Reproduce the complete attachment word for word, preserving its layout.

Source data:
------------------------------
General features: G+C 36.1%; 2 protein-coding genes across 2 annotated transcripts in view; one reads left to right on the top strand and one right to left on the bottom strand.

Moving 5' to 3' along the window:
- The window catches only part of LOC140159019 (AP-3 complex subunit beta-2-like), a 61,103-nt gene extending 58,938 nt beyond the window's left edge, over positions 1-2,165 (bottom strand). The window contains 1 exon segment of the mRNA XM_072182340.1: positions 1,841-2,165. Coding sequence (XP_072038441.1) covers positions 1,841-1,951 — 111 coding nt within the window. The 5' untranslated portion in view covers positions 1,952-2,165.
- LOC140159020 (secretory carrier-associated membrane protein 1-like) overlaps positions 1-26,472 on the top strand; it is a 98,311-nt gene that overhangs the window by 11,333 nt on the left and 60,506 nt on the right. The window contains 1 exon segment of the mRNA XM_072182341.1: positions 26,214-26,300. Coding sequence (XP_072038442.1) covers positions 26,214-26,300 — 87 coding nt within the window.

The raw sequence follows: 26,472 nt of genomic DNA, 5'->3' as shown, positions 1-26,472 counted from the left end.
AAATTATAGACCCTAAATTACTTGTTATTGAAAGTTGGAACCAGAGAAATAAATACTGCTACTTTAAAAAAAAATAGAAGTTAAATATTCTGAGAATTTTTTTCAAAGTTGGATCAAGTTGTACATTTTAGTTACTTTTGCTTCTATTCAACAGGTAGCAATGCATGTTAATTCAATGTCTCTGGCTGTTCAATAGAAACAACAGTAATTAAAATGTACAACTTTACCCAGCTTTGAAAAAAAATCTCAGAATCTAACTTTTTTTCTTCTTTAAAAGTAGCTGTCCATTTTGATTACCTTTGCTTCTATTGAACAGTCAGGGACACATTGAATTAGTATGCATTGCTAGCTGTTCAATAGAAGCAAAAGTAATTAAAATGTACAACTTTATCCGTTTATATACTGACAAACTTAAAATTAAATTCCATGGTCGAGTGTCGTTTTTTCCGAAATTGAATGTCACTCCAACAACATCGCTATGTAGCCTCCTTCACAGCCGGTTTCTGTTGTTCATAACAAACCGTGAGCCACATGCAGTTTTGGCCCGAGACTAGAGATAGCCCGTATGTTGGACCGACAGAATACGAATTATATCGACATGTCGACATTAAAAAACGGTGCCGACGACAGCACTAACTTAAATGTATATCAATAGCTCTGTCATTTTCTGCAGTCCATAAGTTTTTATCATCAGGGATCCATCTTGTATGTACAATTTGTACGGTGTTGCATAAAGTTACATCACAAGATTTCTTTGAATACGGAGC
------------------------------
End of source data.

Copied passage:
General features: G+C 36.1%; 2 protein-coding genes across 2 annotated transcripts in view; one reads left to right on the top strand and one right to left on the bottom strand.

Moving 5' to 3' along the window:
- The window catches only part of LOC140159019 (AP-3 complex subunit beta-2-like), a 61,103-nt gene extending 58,938 nt beyond the window's left edge, over positions 1-2,165 (bottom strand). The window contains 1 exon segment of the mRNA XM_072182340.1: positions 1,841-2,165. Coding sequence (XP_072038441.1) covers positions 1,841-1,951 — 111 coding nt within the window. The 5' untranslated portion in view covers positions 1,952-2,165.
- LOC140159020 (secretory carrier-associated membrane protein 1-like) overlaps positions 1-26,472 on the top strand; it is a 98,311-nt gene that overhangs the window by 11,333 nt on the left and 60,506 nt on the right. The window contains 1 exon segment of the mRNA XM_072182341.1: positions 26,214-26,300. Coding sequence (XP_072038442.1) covers positions 26,214-26,300 — 87 coding nt within the window.

The raw sequence follows: 26,472 nt of genomic DNA, 5'->3' as shown, positions 1-26,472 counted from the left end.
AAATTATAGACCCTAAATTACTTGTTATTGAAAGTTGGAACCAGAGAAATAAATACTGCTACTTTAAAAAAAAATAGAAGTTAAATATTCTGAGAATTTTTTTCAAAGTTGGATCAAGTTGTACATTTTAGTTACTTTTGCTTCTATTCAACAGGTAGCAATGCATGTTAATTCAATGTCTCTGGCTGTTCAATAGAAACAACAGTAATTAAAATGTACAACTTTACCCAGCTTTGAAAAAAAATCTCAGAATCTAACTTTTTTTCTTCTTTAAAAGTAGCTGTCCATTTTGATTACCTTTGCTTCTATTGAACAGTCAGGGACACATTGAATTAGTATGCATTGCTAGCTGTTCAATAGAAGCAAAAGTAATTAAAATGTACAACTTTATCCGTTTATATACTGACAAACTTAAAATTAAATTCCATGGTCGAGTGTCGTTTTTTCCGAAATTGAATGTCACTCCAACAACATCGCTATGTAGCCTCCTTCACAGCCGGTTTCTGTTGTTCATAACAAACCGTGAGCCACATGCAGTTTTGGCCCGAGACTAGAGATAGCCCGTATGTTGGACCGACAGAATACGAATTATATCGACATGTCGACATTAAAAAACGGTGCCGACGACAGCACTAACTTAAATGTATATCAATAGCTCTGTCATTTTCTGCAGTCCATAAGTTTTTATCATCAGGGATCCATCTTGTATGTACAATTTGTACGGTGTTGCATAAAGTTACATCACAAGATTTCTTTGAATACGGAGC